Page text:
Every animal, including humans, need calories to be alive. In it's most simplistic definition, a calorie is the amount of energy required to heat 1 gram of water 1 degree Celsius. Each person also needs a certain amount of calories to be able to carry out basic functions such as metabolism, movement, and breathing. These calories determine a threshold, which is the minimum amount of calories we should to consume per day. Although this threshold is fairly constant for all people around 2000-2,500 calories, it can vary based on height, current weight, metabolism, physical activity, and other factors.

Because all calories have the same thermodynamic capability in the lab (ie. the same ability to heat the same amount of water),  unreliable nutrition studies and news sources have claimed that all calories affect the human body in the same way. This means that a calorie of sugar has the same effect as a calorie of broccoli. However, members of the medical community such as Dr. Hyman have recently shown that a calorie is not simply a calorie. He explains that calories from different food sources play various roles in human metabolism, brain activity, and hormone production, and therefore cannot be compared simply by numbers. 

So how exactly are calories different? 

tea, coffee, milk
Katie Walsh

According to Dr. Hyman, calories from foods such as soda, candy, and other processed foods tend to fall high on the glycemic scale. These foods are typically full of solid fats and added sugars. Scoring high on the glycemic scale means that the calories will spike the blood sugar and be digested very quickly, which means that many calories enter the body at the same time. This stimulates the body to store the excess energy as stomach fat and makes the body want food again soon after eating. Additionally, Dr. Wang, one of the featured researchers for the film Fed Up, has shown that these "empty calories" tend to rev up inflammatory pathways, promoting disease in the body.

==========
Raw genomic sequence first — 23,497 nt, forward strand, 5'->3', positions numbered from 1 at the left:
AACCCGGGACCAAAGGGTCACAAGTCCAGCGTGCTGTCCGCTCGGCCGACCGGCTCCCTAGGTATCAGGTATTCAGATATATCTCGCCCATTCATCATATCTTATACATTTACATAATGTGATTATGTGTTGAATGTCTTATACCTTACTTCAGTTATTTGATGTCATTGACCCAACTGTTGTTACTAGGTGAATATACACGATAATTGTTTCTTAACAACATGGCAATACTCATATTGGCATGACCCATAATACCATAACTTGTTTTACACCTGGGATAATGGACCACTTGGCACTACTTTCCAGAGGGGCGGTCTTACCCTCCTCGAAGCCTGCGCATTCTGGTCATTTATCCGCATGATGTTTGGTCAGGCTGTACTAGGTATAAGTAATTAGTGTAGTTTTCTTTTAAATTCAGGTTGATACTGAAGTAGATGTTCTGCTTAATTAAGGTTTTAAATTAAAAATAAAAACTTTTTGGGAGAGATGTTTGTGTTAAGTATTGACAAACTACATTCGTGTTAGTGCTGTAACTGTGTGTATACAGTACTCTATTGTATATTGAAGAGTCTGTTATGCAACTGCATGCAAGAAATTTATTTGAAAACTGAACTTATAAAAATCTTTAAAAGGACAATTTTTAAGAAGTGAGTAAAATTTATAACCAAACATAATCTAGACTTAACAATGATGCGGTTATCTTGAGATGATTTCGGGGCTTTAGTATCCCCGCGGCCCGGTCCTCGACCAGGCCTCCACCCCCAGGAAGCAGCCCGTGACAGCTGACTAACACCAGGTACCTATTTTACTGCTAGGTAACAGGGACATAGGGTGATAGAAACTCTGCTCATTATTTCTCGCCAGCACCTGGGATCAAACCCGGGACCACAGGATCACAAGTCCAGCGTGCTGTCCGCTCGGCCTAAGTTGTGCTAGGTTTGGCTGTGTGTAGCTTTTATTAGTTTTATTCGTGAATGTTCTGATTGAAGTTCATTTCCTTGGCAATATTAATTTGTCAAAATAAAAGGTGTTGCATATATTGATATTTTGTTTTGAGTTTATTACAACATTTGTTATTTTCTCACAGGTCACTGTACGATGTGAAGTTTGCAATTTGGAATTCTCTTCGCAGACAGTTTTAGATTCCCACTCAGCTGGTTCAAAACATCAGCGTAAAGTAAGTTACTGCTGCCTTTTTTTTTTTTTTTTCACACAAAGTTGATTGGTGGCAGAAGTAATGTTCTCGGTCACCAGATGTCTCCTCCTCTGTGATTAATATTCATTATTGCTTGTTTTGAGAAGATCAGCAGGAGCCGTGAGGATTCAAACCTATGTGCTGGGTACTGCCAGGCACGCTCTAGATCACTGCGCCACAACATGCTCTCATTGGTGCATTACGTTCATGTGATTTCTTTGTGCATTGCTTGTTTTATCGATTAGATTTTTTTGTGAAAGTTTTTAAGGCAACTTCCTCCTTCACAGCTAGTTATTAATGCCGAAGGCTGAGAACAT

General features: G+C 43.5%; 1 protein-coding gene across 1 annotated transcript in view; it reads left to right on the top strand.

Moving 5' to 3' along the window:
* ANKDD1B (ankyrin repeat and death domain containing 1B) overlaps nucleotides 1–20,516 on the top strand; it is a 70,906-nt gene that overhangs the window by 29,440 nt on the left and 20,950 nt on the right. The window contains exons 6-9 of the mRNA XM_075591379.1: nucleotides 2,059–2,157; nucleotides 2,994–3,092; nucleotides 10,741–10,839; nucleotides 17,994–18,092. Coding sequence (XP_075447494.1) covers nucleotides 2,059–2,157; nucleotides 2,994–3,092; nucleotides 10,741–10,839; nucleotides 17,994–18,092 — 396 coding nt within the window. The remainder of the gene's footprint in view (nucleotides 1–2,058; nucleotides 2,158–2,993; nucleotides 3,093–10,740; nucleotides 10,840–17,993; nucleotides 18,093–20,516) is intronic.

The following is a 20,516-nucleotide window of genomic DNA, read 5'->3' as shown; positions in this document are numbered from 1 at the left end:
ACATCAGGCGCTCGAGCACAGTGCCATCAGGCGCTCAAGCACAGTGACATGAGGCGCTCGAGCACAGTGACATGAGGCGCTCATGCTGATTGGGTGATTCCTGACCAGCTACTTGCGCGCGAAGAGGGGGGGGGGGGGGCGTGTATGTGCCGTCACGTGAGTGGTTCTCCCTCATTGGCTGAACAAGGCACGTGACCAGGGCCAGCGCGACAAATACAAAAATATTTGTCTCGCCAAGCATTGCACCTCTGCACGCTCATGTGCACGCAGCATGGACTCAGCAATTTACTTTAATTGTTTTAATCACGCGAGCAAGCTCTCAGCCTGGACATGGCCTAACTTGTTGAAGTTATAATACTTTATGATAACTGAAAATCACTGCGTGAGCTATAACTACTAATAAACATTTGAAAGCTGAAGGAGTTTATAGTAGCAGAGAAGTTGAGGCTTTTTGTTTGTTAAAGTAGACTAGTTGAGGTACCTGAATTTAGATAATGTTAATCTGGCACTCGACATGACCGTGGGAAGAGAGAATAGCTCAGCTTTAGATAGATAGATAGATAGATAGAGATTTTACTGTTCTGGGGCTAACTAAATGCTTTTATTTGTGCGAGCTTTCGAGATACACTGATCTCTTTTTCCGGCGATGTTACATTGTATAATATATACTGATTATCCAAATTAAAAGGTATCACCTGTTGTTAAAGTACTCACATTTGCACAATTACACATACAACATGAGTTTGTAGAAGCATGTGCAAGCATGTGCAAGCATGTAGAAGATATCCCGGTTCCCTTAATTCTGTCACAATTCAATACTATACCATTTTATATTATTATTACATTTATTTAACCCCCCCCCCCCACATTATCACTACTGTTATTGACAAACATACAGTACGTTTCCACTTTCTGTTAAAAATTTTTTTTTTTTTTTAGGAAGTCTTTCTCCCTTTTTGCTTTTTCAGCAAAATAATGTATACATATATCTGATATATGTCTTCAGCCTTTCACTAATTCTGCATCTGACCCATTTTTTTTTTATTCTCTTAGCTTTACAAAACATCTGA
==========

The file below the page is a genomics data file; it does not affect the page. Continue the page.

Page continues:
vegetable, tomato, carrot, pepper
Christin Urso

This Harvard study, on the other hand, has shown that the same amount of calories from foods low on the glycemic scale will increase satiety. These minimally processed foods cause blood sugar to slowly increase in the body, preventing a blood sugar crash and hunger. These calories are also typically accompanied by many anti-inflammatory and antioxidant molecules found in plant-based foods, which help fight diabetes, autoimmune diseases, cancer, and more. Additionally, Dr. Hyman explains how some calories in high-fiber foods get trapped in the cells of the food, and aren't actually absorbed. This means that you may be eating more calories than your body is actually using and storing, allowing you to eat more food. 

vegetable, parsley, corn, rice, pepper, legume, cereal, lentil
Katherine Baker

More interesting evidence comes from The China Study, a massive study done by Cornell researcher Dr. T. Colin Campbell and his colleagues. Here Dr. Campbell saw that the people in rural China were consuming 3000 calories or more a day, but were much leaner and healthier than Americans. These people were not exercising enough to justify taking in these many calories. So, how are the rural Chinese eating so much more than us, while sustaining significantly smaller waist-lines? Dr. Campbell concluded that the key was their fruit, vegetable, legume, and whole grain-rich diet. These people barely ate any animal products or processed foods, the opposite of the standard American diet. This distinction is an additional support that calories from plant-based foods are very different from processed foods. 

All in all, science has shown that the mere number of calories does not represent the benefits of certain foods or their effects in the human body. By focusing on calories from plant-based foods low on the glycemic scale, minimally processed, and full of antioxidants, we are much more likely to fuel our bodies in a way that will make us be healthy and feel our best.